If you have an abundance of envelopes that you don't use and are considering throwing away, stop. A number of organizations can accept unused stationery, including envelopes. Before disposing of your unused envelopes, consider donating them to a group or individual who might be able to put them to use. You'll be helping somebody out and doing your bit for the environment at the same time.
Visit or call local thrift stores to see if they might be able to sell your excess envelopes. Even if they can only raise a minimal amount from the sale of your envelopes, it will be better than your off-casts being sent to a landfill site. Make sure that the envelopes you're offering are of reasonable quality, as donating poor quality goods to thrift stores can take up the valuable time of the store's workers. If you get any takers, you can deliver the envelopes yourself, or put them in a larger envelope and post them.
Contact a local recycling company. Many businesses around the country recycle paper-based goods and turn them into something that can be used again. Most will be happy to relieve you of your envelopes if you have a large enough quantity; it is, however, unlikely that they'll be interested if the amount you have is relatively small. You'd be better off taking your envelopes to a public recycling point if this is the case. Some recycling companies might not be able to use your envelopes if they have plastic windows, so it's important to mention this early on if yours have. Find out about paper recyclers in your area by visiting the Environmental Protection Agency's website (see Resources).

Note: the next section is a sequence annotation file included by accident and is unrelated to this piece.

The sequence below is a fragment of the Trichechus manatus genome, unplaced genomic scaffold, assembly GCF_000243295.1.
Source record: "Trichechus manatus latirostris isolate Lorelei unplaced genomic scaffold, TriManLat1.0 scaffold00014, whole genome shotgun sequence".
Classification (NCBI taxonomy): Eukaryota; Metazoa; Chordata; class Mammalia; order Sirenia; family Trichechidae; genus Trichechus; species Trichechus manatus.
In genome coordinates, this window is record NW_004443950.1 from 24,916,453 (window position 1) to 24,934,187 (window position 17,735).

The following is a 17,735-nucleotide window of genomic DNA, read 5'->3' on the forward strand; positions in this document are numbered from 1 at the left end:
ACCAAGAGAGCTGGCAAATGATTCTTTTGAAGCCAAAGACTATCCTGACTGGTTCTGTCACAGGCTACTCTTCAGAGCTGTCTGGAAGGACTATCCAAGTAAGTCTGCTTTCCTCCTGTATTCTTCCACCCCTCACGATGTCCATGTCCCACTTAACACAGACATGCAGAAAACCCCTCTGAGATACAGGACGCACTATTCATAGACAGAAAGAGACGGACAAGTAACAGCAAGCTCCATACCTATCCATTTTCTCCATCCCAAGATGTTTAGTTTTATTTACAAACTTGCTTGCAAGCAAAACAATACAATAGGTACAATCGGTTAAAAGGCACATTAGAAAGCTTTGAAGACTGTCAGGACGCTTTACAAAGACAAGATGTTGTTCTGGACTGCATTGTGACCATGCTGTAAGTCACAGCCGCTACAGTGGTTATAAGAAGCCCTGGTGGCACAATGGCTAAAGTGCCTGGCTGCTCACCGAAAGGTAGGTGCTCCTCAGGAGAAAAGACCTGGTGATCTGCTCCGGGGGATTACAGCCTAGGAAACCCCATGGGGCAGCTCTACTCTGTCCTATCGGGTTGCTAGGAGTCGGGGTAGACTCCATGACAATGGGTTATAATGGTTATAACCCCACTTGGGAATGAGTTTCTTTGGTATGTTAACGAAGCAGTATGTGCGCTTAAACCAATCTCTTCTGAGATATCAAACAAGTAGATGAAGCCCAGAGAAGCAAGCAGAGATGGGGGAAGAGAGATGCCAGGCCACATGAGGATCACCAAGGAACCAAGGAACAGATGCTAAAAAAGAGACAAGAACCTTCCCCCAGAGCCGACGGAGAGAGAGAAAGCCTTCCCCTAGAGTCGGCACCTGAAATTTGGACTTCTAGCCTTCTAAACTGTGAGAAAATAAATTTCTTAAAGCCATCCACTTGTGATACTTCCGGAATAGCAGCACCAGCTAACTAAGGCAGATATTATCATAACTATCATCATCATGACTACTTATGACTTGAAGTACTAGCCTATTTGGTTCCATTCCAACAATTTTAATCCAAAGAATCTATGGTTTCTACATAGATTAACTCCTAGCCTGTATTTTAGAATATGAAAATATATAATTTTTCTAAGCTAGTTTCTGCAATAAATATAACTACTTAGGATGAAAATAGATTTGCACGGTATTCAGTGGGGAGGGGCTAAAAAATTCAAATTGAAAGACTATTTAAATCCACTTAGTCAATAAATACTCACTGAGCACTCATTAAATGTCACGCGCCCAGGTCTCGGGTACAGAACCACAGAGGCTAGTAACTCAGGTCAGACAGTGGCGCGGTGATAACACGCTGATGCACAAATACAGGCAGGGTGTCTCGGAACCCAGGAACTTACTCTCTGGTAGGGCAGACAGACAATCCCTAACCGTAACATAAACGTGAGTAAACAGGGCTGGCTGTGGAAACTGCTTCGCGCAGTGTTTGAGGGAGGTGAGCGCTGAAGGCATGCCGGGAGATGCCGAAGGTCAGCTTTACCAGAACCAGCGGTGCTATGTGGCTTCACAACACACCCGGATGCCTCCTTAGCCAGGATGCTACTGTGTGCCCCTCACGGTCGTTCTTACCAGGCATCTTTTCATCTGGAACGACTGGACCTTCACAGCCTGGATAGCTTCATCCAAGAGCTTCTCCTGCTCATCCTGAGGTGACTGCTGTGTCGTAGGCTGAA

Select a local worthy cause or non-profit organization that might be able to use your envelopes. Underfunded public services and non-profit groups such as schools, drug education programs or youth clubs and outreach initiatives might be able to find a use for them. These types of organizations need to save on costs wherever they can, so money not spent on things like stationery can be redirected to core services. Locate non-profit groups in your area that might need the envelopes (see Resources).
Michael Roennevig has been a journalist since 2003. He has written on politics, the arts, travel and society for publications such as "The Big Issue" and "Which?" Roennevig holds a Bachelor of Arts in journalism from the Surrey Institute and a postgraduate diploma from the National Council for the Training of Journalists at City College, Brighton.